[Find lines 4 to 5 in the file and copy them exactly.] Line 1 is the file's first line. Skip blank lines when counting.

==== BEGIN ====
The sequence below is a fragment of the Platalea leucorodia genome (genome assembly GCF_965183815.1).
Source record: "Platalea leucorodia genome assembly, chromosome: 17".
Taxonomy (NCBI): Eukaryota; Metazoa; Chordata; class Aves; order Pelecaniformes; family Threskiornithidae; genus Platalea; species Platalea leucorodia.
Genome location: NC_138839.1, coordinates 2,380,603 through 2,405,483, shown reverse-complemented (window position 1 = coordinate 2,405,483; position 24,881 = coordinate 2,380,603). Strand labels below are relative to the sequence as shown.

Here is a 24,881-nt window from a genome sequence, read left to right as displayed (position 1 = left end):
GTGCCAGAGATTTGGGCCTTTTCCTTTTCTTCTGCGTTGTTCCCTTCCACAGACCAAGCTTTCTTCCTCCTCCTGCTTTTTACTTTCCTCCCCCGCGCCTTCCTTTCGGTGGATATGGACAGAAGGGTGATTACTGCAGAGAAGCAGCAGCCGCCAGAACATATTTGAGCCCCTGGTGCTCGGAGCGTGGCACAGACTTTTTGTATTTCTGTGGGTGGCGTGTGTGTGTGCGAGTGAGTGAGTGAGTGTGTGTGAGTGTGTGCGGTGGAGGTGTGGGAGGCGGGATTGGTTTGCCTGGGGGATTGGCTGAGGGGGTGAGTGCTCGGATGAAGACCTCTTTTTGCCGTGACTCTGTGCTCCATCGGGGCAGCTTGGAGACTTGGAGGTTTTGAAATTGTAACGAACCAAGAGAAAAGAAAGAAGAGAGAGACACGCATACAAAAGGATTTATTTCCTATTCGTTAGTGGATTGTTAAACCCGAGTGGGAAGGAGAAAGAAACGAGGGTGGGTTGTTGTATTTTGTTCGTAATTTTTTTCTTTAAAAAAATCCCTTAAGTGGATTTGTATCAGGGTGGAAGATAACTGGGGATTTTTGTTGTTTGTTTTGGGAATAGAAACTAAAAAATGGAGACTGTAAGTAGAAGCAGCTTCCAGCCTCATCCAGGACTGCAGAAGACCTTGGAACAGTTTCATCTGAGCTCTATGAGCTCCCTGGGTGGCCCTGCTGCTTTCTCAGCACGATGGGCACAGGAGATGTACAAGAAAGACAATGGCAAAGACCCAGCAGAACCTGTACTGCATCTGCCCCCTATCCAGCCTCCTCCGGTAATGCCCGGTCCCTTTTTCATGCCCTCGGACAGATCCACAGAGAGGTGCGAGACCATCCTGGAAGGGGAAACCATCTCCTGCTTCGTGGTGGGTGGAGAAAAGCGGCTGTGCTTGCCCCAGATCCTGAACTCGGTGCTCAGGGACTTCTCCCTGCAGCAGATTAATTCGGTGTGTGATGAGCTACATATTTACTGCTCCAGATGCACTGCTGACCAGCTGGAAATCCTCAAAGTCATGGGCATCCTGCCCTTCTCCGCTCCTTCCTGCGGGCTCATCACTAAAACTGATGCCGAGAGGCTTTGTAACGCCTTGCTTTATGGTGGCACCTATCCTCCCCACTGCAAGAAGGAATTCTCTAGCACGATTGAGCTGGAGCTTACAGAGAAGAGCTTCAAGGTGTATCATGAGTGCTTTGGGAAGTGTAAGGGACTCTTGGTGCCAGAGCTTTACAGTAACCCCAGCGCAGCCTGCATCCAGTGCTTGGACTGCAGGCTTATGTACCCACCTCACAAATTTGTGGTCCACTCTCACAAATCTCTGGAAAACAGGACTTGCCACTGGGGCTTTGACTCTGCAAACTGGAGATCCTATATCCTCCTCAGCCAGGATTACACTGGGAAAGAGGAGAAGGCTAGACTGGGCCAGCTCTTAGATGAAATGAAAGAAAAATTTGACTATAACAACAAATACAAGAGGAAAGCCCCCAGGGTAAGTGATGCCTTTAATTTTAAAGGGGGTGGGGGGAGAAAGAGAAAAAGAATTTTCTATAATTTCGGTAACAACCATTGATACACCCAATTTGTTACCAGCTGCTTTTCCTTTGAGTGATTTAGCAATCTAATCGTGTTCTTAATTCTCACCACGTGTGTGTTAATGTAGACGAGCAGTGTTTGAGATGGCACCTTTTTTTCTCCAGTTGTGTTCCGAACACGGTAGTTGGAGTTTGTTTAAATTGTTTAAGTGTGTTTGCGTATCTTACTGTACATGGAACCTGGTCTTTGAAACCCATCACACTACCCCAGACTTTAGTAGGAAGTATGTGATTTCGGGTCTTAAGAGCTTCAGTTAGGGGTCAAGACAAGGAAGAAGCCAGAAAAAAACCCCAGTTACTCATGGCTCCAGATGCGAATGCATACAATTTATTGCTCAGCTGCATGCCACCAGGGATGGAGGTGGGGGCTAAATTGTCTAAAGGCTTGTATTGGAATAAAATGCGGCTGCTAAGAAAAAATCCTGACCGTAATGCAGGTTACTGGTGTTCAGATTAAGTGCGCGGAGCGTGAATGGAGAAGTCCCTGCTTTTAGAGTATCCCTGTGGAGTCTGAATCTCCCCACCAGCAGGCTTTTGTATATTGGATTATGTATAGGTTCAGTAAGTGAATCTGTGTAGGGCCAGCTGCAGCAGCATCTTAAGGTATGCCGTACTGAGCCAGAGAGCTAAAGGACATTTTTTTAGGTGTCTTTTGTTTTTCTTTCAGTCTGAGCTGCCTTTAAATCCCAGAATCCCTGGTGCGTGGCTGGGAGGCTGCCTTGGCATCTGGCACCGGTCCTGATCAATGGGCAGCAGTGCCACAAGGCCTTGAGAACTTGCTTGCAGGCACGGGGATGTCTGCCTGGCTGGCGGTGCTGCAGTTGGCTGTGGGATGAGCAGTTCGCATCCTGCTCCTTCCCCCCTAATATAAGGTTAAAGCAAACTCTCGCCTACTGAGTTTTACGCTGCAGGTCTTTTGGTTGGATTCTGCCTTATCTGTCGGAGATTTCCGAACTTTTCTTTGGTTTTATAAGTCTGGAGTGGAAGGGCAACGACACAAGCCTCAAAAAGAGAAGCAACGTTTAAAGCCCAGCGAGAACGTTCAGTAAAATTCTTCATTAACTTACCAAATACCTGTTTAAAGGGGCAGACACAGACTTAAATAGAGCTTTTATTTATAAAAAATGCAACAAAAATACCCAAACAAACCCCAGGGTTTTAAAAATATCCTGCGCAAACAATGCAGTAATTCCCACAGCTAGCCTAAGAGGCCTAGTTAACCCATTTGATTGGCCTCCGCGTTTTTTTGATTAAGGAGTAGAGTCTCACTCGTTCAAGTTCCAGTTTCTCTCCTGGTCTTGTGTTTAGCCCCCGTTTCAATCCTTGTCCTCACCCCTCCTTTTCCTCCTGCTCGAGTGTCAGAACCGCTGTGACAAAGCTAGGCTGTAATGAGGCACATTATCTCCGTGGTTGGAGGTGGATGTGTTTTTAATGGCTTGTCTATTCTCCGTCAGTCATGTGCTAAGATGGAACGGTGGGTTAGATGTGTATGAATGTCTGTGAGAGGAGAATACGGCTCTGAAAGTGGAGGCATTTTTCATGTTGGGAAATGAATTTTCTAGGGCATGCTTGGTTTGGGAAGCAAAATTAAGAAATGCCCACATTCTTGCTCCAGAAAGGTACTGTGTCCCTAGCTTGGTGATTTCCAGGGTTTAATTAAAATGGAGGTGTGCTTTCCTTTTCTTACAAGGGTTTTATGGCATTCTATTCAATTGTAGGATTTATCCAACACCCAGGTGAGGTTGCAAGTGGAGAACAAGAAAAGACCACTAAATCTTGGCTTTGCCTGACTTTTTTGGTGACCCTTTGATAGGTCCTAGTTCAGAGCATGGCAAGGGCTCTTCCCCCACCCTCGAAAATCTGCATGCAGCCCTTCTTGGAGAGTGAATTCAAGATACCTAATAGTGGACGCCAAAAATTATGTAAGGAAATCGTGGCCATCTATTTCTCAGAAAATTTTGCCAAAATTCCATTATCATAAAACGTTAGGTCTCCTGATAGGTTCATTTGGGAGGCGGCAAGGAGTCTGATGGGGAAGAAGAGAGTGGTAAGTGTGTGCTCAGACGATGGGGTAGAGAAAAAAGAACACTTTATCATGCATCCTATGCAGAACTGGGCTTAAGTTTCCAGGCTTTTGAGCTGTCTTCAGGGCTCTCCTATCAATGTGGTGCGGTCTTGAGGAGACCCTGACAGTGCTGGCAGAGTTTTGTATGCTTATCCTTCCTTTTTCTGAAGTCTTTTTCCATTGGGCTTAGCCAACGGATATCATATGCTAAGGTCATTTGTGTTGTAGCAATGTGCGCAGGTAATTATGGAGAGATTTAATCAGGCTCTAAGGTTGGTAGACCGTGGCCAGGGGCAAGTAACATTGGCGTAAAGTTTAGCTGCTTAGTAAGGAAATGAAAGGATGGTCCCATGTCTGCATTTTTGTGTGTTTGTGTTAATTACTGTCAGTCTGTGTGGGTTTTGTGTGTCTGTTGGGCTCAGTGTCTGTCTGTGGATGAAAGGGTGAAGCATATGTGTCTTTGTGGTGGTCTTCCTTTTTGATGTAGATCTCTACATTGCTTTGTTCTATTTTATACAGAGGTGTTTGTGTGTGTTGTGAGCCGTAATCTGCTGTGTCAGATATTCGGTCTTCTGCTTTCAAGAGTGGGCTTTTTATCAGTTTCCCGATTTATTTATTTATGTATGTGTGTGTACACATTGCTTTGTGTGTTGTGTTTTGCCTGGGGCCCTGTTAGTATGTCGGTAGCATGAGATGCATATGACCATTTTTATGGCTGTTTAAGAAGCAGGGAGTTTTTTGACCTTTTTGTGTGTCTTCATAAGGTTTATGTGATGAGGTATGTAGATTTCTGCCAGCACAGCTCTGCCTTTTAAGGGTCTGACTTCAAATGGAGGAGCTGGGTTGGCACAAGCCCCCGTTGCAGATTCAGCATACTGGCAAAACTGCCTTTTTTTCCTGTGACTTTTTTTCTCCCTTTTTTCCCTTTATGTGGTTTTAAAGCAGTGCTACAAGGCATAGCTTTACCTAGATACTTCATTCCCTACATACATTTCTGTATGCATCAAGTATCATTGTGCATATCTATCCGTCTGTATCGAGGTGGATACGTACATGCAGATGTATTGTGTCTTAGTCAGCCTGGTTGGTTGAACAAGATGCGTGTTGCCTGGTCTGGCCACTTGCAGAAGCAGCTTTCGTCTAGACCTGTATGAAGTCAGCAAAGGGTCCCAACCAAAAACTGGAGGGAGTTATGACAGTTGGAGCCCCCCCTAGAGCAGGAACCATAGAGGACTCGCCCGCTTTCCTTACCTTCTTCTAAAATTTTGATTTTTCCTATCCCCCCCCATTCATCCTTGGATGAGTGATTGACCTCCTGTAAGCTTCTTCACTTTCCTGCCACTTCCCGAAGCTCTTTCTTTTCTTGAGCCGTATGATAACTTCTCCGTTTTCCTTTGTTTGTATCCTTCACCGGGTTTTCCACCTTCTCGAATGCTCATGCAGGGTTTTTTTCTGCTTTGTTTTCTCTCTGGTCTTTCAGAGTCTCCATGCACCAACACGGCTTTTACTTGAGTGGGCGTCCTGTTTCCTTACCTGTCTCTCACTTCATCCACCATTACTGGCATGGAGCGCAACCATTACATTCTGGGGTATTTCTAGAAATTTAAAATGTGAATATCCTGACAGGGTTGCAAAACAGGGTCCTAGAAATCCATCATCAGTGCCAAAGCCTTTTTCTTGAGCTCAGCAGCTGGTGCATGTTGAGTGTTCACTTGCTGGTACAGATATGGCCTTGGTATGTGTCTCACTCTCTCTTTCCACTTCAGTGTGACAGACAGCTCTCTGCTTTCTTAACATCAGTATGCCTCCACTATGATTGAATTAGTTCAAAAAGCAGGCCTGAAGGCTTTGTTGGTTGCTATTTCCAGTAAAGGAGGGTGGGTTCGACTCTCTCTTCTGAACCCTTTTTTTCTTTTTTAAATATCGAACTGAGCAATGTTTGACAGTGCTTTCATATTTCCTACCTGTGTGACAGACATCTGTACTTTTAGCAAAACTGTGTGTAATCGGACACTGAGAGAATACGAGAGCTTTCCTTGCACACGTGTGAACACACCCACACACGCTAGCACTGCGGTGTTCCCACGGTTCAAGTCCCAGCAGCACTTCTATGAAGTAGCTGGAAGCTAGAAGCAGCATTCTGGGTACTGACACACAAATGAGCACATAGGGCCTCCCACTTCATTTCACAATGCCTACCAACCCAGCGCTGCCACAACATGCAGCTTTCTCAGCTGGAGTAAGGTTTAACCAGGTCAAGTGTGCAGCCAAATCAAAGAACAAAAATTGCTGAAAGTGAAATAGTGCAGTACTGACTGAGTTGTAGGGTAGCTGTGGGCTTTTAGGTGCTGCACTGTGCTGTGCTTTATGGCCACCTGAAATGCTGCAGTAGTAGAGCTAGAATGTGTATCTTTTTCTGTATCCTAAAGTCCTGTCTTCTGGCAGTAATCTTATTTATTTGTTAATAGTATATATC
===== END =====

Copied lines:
Genome location: NC_138839.1, coordinates 2,380,603 through 2,405,483, shown reverse-complemented (window position 1 = coordinate 2,405,483; position 24,881 = coordinate 2,380,603). Strand labels below are relative to the sequence as shown.

Here is a 24,881-nt window from a genome sequence, read left to right as displayed (position 1 = left end):